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Romney's Reorganization Plan

Gov. Mitt Romney filed two bills May 16 to reorganize state government.  The main proposal, which is more than 600 pages, streamlines a number of state agencies.  The shorter bill is a revised version of his earlier higher education reorganization.  Romney filed these bills under Article 87 of the state Constitution, which allows a governor to send to the Legislature reorganization plans of state government under special rules.  The bills will become law unless rejected by the Legislature within 60 days.  The Legislature may not amend the bills and can only vote to either support or oppose them. 

The bills have not won initial support from legislators and many legislators predicted that they would not pass.  However, there are some provisions of the reorganization bills that may at some point be re-introduced as separate bills. 

Nether bill contains any changes to the collective bargaining law.  It is still possible for Romney to file legislation later that will attempt to roll back employees rights as he tried to do in his proposed FY2004 state budget.

The bill creates a new cabinet-level Secretary of Education who will have oversight over both K-12 and public higher education. The legislation dissolves the Public Nominating Council that advises the governor on appointments to the Board of Education (BOE), the Board of Higher Education (BHE) and the Board of Trustees for the colleges and the University of Massachusetts.  The Secretary of Education will have a seat on both the BOE and BHE.

Below is a summary of key provisions in Romney's proposals.  MTA will continue to study the legislation and post any updates.

Department of Education

  • A newly constituted nine-member Board of Education would consist of the Secretary of Education, Chancellor of Higher Education and seven members appointed by the governor, one of whom would be the Chair of the Student Advisory Council.  (The seat specifically designated for a labor representative under current law is repealed.)
  • The Board of Education would meet "not fewer than six times annually."  (Current law specifies "not fewer than ten times annually.")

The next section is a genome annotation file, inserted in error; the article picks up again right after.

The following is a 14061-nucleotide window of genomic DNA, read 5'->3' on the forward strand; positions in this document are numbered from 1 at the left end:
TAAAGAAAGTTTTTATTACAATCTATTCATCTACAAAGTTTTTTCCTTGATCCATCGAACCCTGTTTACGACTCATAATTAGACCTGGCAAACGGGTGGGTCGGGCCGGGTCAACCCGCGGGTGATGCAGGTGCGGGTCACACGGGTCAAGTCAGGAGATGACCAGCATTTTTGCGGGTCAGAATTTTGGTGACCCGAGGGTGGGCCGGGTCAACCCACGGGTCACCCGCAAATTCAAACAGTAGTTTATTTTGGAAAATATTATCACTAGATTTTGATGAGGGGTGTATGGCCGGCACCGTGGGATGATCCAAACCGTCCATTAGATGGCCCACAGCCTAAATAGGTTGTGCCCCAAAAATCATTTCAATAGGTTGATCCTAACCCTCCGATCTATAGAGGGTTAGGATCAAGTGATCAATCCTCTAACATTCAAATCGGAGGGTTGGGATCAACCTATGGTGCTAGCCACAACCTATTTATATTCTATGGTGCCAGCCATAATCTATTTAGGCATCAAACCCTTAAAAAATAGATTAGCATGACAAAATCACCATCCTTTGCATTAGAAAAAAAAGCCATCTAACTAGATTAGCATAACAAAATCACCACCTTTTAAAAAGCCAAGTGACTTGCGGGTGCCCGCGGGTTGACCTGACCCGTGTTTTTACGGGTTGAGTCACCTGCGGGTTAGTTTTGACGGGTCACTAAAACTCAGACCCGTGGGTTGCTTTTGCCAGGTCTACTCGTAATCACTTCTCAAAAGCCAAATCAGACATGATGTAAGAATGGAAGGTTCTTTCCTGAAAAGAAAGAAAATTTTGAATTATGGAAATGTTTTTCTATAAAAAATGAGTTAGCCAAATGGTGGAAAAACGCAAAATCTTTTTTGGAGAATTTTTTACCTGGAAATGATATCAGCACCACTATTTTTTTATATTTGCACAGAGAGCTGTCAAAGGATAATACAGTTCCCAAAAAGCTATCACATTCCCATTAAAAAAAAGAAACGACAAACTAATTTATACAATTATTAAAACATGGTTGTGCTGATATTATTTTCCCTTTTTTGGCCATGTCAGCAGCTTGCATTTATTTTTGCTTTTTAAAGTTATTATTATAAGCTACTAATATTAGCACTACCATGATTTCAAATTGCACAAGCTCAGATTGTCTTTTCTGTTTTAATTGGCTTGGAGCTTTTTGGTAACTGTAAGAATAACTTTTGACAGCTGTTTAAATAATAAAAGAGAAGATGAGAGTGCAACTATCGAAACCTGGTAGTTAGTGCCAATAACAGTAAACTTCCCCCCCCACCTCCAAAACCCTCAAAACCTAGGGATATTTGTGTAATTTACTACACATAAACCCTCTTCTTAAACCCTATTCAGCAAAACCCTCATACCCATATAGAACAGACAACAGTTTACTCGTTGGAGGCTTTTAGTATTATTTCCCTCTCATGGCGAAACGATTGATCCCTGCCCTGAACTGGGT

• The Commissioner of Education would be appointed by and serve at the pleasure of the governor.  (Current law specifies that the Commissioner is appointed by the Board of Education and serves at its discretion.)
  • The Department of Education Advisory Councils would be eliminated and replaced by "such advisory groups as he (Commissioner) deems necessary to assist in developing educational plans or programs..."  (Under current law, there are seventeen specifically named councils in areas ranging from early childhood and gifted and talented education to racial imbalance and vocational-technical education.)

Higher Education

  • Governor would appoint the Chair of the BHE.  The labor seat would be dropped from the BHE.  The current BHE would be dissolved and the governor would appoint all new members for two years.  They could be reappointed for five terms. 
  • Governor would appoint the Chancellor of Higher Education. (Under current law, the Chancellor is appointed by the BHE.)
  • The BHE would establish "base admission standards and approve program standards for the system." (Currently, the Board of Trustees, with the approval of the BHE, does this.)
  • The BHE would "define tuition and establish tuition ranges."  The proposal would eliminate all sections of the law that include mandates about what variables the BHE must consider when doing this.
  • The BHE would establish a performance measurement system for the colleges that includes "accountability objectives, performance measures, data collection, cost effective use of resources and efficient institutional management."
  • Would abolish the Office of the President of the University of Massachusetts and transfer the monies to the BHE.

Employee Benefits and Rights

  • The Teachers Retirement Board (TRB), Group Insurance Commission (GIC) and Public Employee Retirement Administration Commission (PERAC) would be placed under the Executive Office of Administration and Finance, but "not subject to its control."  (In brief, these agencies would remain independent and retain the same responsibilities as under current law.)
  • The Civil Service Commission (CSC) and the Division of Administrative Law Appeals (DALA) are dissolved and all their "functions, duties, authority and jurisdiction" are transferred to the Office of Administrative Hearings (OAH) under the Executive Office of Administration and Finance.
  • A cabinet position of Department of Labor (DOL) under the Executive Office of Economic Affairs (EOEA) is created, with expanded responsibilities in the private sector.
  • The Labor Relations Commission (LRC) and the Board of Conciliation and Arbitration (BCA) would be placed in the Department of Labor under the Executive Office of Economic Affairs (EOEA) but "not subject to the jurisdiction of the EOEA or the Department of Labor."